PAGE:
Don’t Be Fooled, Stephanie Meyer’s Twilight Reimagined Isn’t Actually A New Book
Stephanie Meyer is very rich. She probably doesn’t need to do much else. She certainly didn’t need to re-release Twiilght on its 10th anniversary. She also didn’t really need to write a novel-length pile of papers that purports to be a gender-swapped retelling of “Twilight” — a book, she said — but is actually the original Twilight story, with the names and pronouns switched up.
Let’s clarify. Stephanie Meyer told us on Tuesday, when she announced this whole thing, that she’d written a book that was a gender-flipped retelling of the now classic, pretty abusive, definitely shitty love story between Edward and Bella. Here is what she said to “Good Morning America”:
“The further you get in, the more it changes because the personalities get a little bit different, but it starts out very similar and really, it really is the same story because it’s just a love story and it doesn’t matter who’s the boy and who’s the girl, it still works out.”
In an intriguing twist, Meyer told People that the book-length pile of papers and marginalia that reads an awful lot like a book and was in fact advertised as a book not but three days ago actually isn’t supposed to be a book. In an appearance at ComicCon, she said that the 442 pages was just intended to be bonus material. “I want to say this is not a real book, and I am totally aware of this,” she told the crowd.
Regardless of what Meyer’s deciding to call it, her faithful flock of Twihards are none too pleased. For starters, she didn’t just change Edward and Bella to Edythe and Beau — she went in and swapped the genders of every single other character in the world of Twilight, leaving everything else about them intact, including physical and character descriptions. This Amazon review does a fantastic job of laying out the fuckery on the table for all to see:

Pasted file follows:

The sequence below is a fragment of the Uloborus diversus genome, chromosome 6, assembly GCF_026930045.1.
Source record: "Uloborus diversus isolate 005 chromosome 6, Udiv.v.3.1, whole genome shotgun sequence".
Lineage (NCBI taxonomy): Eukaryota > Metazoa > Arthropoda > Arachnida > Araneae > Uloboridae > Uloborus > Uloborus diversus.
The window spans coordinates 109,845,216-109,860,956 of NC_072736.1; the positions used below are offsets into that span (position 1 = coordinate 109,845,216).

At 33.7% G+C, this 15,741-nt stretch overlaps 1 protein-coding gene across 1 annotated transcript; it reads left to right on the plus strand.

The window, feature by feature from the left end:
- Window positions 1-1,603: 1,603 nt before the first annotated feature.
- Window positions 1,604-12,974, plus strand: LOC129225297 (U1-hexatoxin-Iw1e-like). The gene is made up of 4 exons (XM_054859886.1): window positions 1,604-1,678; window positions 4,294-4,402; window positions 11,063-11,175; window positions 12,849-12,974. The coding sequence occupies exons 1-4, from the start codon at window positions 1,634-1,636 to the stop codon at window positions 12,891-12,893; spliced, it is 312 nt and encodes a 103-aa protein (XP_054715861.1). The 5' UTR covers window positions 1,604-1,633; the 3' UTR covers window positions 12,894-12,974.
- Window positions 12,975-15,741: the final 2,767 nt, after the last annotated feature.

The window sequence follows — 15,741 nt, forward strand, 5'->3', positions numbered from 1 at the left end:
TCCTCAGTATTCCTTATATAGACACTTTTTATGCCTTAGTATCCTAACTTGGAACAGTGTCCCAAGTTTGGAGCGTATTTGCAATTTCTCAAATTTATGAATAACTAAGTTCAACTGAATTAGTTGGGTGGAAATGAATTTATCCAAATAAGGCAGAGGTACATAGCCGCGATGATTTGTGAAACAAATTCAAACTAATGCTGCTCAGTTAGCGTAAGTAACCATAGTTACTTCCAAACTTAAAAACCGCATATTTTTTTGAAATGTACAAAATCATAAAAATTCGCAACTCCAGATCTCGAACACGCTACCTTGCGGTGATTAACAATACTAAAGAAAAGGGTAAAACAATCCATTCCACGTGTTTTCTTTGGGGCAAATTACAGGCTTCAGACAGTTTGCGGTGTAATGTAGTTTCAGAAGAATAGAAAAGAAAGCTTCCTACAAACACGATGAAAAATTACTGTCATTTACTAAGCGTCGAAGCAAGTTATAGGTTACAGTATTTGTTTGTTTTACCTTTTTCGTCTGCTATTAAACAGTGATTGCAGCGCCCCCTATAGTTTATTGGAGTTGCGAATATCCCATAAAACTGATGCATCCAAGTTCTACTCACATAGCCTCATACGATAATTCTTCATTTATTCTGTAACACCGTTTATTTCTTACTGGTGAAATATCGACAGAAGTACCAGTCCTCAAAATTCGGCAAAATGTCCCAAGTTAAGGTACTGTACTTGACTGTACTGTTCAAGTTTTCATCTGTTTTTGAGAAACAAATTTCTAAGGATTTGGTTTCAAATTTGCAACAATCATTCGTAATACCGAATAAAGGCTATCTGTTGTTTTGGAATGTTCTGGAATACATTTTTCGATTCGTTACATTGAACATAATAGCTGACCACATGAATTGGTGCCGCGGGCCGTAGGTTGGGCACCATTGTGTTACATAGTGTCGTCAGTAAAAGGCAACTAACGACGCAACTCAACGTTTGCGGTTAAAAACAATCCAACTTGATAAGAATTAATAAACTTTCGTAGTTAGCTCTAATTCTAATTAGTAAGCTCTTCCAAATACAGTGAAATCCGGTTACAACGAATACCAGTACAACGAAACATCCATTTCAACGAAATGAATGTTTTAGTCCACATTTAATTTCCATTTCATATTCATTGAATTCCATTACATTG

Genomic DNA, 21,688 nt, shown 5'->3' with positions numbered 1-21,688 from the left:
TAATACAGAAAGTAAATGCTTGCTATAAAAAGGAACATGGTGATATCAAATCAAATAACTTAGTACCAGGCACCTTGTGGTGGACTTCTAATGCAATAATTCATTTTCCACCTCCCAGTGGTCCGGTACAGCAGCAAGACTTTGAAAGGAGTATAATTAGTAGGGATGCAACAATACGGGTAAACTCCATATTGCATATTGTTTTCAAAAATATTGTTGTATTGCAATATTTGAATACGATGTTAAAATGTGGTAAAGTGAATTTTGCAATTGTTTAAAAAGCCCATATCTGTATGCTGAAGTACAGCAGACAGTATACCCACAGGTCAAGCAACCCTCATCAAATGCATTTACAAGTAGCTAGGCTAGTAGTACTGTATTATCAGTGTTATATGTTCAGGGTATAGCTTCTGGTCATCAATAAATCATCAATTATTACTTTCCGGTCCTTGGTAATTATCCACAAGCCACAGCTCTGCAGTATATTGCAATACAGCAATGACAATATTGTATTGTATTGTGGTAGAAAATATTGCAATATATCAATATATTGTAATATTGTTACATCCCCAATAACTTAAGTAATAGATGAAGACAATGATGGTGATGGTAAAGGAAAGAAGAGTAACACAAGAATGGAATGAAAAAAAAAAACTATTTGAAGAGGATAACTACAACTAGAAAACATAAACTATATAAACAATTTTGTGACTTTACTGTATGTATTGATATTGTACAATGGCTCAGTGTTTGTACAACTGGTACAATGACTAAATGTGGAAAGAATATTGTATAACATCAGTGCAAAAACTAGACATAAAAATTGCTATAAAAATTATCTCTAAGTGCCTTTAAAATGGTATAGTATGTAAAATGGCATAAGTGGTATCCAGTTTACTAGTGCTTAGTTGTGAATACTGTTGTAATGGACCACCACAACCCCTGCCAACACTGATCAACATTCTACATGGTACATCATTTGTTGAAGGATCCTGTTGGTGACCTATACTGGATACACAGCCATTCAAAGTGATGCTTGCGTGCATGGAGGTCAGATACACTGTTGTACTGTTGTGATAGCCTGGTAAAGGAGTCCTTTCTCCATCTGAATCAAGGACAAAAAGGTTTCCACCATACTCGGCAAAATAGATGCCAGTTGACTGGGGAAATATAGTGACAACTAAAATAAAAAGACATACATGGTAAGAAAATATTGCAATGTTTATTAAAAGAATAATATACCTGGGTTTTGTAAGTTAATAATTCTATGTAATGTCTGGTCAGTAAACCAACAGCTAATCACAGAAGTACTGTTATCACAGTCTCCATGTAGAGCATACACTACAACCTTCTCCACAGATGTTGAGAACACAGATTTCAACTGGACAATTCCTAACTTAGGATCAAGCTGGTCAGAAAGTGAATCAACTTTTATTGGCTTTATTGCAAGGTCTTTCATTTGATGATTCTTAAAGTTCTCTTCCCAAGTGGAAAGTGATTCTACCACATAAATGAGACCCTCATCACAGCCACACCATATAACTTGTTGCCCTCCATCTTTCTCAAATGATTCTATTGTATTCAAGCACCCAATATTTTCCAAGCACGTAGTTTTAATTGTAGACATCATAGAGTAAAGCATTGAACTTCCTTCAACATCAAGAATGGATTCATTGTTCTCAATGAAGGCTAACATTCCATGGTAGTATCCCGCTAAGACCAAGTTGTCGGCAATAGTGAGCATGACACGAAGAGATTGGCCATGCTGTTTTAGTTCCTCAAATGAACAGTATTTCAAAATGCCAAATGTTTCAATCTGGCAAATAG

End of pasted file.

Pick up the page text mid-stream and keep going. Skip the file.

Take Billy, now Bonnie, Black, for example: By changing this character, Meyer has altered the lineage of the entire Quiluette tribe. The elders are all women and the wolves are too. However, to explain away the physical differences, these women look and act like men but are now stuck in typical gender roles. Bonnie doesn’t fish like Billy did but the love of tv sports was retained.
Bella interacted with her peers from a desire not to be lonely but remain aloof whenever she chose. She was baffled, not manipulative, by the boys interested in her.
Beau is supposed to be Bella but all of the traits that make her so relatable are gone.
The interesting choice would have been to do the work of actually reworking the love story between Edward and Bella and to poke into the mind of an insecure teenage boy and to address some of the larger issues Twilight had from the jump. But Meyer chose the easy way out, writing what appears to be a very, very lazy fanfic about characters that she made up herself.
We all want to make money. Packaging up a book that lots of people already own, tacking something “new” on the end, and selling it to a very loyal and rabid fandom who will support you even though the book you wrote is horrible feels like a particularly low way to do so.